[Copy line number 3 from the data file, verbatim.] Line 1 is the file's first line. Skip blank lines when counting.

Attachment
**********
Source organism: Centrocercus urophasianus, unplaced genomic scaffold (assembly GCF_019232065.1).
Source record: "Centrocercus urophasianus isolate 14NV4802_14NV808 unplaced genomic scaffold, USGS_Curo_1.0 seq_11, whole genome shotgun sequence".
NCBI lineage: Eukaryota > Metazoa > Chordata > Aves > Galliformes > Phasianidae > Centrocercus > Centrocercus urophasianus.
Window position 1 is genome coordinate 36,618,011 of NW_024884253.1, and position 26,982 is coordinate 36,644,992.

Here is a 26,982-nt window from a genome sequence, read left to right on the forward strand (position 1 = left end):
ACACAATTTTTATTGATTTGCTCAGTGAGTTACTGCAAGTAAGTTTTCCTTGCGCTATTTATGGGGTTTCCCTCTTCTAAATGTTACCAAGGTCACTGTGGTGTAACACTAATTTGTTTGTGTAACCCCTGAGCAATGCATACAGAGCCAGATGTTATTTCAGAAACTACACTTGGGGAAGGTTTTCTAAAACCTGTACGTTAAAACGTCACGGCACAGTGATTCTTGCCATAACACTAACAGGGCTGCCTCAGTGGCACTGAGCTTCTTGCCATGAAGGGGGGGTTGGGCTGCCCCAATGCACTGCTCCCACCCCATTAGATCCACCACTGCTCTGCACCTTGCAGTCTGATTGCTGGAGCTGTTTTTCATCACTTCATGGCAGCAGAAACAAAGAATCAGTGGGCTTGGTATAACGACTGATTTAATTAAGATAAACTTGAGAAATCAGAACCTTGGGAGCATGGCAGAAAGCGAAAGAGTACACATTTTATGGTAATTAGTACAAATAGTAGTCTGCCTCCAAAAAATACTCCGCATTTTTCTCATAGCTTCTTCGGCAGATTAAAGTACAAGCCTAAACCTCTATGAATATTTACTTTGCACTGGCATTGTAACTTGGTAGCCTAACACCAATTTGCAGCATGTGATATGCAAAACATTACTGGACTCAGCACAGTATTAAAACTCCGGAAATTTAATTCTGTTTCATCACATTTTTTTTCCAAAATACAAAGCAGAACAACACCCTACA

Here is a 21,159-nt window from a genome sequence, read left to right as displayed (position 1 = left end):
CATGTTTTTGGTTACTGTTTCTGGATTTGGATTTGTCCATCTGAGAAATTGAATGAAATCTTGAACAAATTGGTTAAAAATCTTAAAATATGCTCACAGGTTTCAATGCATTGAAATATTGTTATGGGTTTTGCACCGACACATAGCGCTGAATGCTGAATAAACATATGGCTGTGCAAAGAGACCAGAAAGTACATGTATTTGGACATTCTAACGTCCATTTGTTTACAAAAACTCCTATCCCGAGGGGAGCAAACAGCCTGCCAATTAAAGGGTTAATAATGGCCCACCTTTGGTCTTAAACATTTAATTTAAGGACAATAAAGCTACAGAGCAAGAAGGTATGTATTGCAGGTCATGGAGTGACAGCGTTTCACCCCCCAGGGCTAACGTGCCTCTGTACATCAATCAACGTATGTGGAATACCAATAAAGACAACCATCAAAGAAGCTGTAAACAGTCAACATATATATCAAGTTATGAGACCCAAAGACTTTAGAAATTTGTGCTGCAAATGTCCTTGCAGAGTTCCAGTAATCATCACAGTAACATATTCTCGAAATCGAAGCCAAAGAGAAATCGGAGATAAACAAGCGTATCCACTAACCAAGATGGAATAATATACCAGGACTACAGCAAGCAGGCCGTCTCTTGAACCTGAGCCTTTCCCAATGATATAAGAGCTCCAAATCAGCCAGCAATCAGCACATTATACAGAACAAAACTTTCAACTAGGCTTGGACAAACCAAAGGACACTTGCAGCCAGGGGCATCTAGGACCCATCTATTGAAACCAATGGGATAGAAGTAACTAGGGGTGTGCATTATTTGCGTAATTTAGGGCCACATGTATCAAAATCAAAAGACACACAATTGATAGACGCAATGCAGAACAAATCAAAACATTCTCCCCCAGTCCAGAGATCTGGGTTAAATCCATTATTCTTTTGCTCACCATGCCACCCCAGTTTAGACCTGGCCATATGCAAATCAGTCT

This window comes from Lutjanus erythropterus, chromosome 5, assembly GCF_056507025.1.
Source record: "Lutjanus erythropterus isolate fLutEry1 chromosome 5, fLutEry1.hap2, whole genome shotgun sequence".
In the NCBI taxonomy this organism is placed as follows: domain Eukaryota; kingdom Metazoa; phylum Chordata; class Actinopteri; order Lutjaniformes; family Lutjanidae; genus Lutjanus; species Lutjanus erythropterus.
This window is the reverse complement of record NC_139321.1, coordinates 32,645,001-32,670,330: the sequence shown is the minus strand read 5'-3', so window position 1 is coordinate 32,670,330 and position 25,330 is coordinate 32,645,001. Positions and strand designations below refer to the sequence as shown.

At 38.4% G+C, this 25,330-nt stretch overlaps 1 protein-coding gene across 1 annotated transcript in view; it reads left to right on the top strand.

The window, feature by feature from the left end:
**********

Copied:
NCBI lineage: Eukaryota > Metazoa > Chordata > Aves > Galliformes > Phasianidae > Centrocercus > Centrocercus urophasianus.